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Need a GM? Here's a short list of the best candidates

Running an NFL franchise isn't easy. Can you evaluate personnel, manage a salary cap, negotiate contracts, select a head coach, handle the media, make tough decisions, cooperate with an owner, deal with the league office and, most importantly, carry out a vision for a winning franchise? If so, then you qualify for the job.

There are only 32 such positions as general manager in the NFL, and there may not be 32 people capable of handling all the dimensions of the job. A number of owners will be looking for a front-office executive to steer the course over the next few years, and they are all looking at the same pool of talent.

The first question that needs to be answered is this: What type of leader do you want? A guy with experience that comes in with a proven plan? A younger person with less experience but new and fresh ideas? Someone closer to the age of the owner who can relate to the boss? Someone who can recruit the best coach possible? A man who really knows the talent floating around the country in the draft and on the free-agent market? How about a guy from one of the smart, business-minded franchises that makes the owner more money while still providing a winning team? Getting the right person for the job is complex, but a number of teams will be looking to this list for the perfect fit.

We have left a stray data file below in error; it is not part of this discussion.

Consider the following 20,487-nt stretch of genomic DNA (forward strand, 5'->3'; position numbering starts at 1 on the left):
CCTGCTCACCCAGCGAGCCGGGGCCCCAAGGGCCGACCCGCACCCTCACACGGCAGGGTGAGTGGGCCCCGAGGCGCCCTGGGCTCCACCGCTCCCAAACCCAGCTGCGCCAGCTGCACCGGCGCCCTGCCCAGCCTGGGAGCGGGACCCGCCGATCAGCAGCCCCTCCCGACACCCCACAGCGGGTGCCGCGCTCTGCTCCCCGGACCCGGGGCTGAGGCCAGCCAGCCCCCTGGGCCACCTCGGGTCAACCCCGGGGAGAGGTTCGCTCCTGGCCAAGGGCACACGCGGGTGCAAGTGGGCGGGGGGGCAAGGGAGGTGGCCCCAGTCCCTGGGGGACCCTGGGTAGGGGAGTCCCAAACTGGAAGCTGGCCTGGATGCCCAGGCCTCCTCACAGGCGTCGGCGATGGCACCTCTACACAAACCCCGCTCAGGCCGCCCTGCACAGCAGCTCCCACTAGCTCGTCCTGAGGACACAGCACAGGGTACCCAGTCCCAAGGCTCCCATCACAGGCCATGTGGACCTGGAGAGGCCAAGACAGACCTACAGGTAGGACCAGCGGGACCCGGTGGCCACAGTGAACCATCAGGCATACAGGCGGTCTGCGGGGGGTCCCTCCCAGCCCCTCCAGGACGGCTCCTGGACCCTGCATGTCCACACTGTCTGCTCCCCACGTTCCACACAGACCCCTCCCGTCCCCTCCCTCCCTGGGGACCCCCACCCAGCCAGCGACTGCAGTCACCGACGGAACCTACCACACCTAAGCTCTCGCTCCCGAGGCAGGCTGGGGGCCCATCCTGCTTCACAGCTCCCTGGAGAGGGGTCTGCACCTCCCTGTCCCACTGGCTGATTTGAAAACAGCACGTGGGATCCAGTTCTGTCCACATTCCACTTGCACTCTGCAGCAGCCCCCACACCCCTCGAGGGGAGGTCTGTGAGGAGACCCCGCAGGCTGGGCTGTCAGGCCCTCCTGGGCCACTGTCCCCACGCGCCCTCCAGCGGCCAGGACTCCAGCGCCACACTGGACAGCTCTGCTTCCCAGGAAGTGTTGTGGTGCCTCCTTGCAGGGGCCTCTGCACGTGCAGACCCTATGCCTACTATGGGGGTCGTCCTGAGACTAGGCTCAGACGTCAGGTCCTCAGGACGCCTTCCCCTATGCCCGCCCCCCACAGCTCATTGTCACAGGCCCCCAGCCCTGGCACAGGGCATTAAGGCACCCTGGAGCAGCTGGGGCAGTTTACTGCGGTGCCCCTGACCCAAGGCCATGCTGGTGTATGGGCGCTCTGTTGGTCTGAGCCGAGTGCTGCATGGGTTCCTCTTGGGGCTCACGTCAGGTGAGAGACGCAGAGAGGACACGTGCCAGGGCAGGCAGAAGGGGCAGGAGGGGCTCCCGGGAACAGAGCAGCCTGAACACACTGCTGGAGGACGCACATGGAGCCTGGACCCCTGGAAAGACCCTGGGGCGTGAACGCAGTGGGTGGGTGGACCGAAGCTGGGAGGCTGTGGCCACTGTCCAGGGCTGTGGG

A look at recent front-office hirings will help categorize the candidates into four groups. Group 1 is comprised of experienced executives with a track record who are possibly looking for work, or the Rich McKay model, the former Atlanta Falcons GM. Group 2 is a relatively new concept where a proven coach now takes over the front office rather than coach the team, or the Bill Parcells model, for lack of a better term. Group 3 is the proven club executive that does not have total GM power. He can be lured if you hand him the keys to the kingdom, and as such this group will be labeled the Jerry Angelo model after the Chicago Bears GM. Group 4 is the young understudy who has paid his dues and is ready for the challenge. This group will be labeled the Thomas Dimitroff group after the Atlanta Falcons GM.

Here are the candidates in alphabetical order:

Group 1 (Rich McKay model)

This group of candidates has done everything required of a GM; there is no learning curve. Show them where their office is and they are up and running.

Charlie Casserly: Former GM of the Washington Redskins and Houston Texans, Casserly is now working on CBS' "NFL Today" show.
James Harris: Just resigned front office executive of the New York Jets, Baltimore Ravens and Jacksonville Jaguars.

Ron Hill: Former front-office executive for the Jacksonville Jaguars and Atlanta Falcons, Hill is presently assistant director of football operations for the NFL.

Mike Lombardi: Former front office executive for the Cleveland Browns and Oakland Raiders, in addition to club experience with the San Francisco 49ers, Denver Broncos and Philadelphia Eagles.